Column: The Health Benefits Of Tea

November 19, 2017 | 3 Comments

[Written by Dr Kuni Frith]

Eastern cultures have consumed tea to maintain good health for thousands of years. Ancient Chinese texts list Camellia Sinensis in its pharmacopia as an herbal medicine for improving health, increasing longevity and keeping the mind alert.

Eastern cultures engage in tea drinking not only for the health benefits it has to offer but it can also be a time to zone out if you will from the rest of the world. Tea time is taken for many reasons. For some it is a way to socialize and reconnect with friends and family, while others make tea time as a way to reflect on the day or life in general, to elevate ones consciousness or to enter a state of simple meditation. A good cup of tea has a way of nurturing the soul, balancing the senses and clearing the mind of everyday clutter.

Many medical and healthcare professionals agree that drinking tea is a healthy addition to any diet. New scientific research has unveiled powerful chemicals in tea like catechins [a type of polyphenol] also found in red wine that hinders free radical activity in the body.

Free radicals weaken the cellular structure of the body and set the stage for premature aging and can lead to the development of various types of cancers. The American College of nutrition speaks to research reviews that conclude green tea may reduce the risks of ovarian, prostate and breast cancer.

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Harvard Medical School confirms tea contains substances that lower the risks for heart disease, cancer and diabetes. The Department of Nutrition at Harvard School of Public Health encourages a healthy diet which includes whole grains, fish, fresh fruits and vegetables in conjunction with green tea.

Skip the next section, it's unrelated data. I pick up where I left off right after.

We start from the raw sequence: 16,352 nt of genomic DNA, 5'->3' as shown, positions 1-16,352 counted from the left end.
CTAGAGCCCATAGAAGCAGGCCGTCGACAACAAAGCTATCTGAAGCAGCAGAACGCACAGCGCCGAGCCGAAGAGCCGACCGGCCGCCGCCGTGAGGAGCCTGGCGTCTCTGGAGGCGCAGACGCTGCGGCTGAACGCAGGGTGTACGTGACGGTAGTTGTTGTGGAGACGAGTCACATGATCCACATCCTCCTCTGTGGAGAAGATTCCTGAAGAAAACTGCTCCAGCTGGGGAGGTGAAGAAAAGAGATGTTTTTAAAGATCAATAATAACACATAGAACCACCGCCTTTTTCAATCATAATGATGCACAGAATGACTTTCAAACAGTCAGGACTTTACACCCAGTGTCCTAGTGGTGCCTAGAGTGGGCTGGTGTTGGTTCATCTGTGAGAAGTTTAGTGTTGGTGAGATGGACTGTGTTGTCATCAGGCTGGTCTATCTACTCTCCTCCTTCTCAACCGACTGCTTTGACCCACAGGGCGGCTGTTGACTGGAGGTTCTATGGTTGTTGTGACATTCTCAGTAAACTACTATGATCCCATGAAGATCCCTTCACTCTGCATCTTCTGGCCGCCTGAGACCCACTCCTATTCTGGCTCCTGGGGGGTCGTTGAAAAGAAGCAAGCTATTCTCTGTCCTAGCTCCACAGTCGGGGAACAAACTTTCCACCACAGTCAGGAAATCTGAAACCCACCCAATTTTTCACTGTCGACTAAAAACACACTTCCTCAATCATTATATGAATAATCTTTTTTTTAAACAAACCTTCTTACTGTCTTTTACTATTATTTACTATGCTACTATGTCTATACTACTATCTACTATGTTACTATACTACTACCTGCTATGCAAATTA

The University of Maryland advocates the consumption of green tea for a number of chronic disease conditions. The University of Maryland also supports claims that green tea is effective in ridding the body of excess fluids, regulating blood sugar levels, reducing cholesterol levels, regulating body temperature and improving mental alertness and overall health.

Tea is packed with antioxidants, polyphenols, amino acids, vitamins and minerals. It is the ideal beverage to consume for the reduction and prevention of health imbalances, chronic diseases and to maintain overall wellness. Black, white, green, oolong, pu-erh and yellow teas are all the product of one plant….Camellia Sinensis. Herbal teas and tisanes do not fall into the same category as the teas harvested from the Camellia Sinensis plant.

Herbal tea drinkers also derive similar health benefits found in green and black teas. The advantage for herbal tea drinkers is the vast variety of beneficial chemical compounds found in thousands of plants from around the world. Many of these plants are just being introduced to the Western world, yet they have been used by indigenous peoples as medicine for centuries. In the world of medicinal herbs, it is said that for every disease known to humankind God made a plant to reverse that disease. We don’t need to look very far for evidence to confirm those claims if we know how our Bermudian ancestors dealt with illness from the time of the first settlers. There were no hospitals and clinics back then, yet they studied the medicinal properties of local plants and used them to reverse a number of chronic disease states and health imbalances. Our population flourished and multiplied as a result of the knowledge behind Bermudian folk remedies.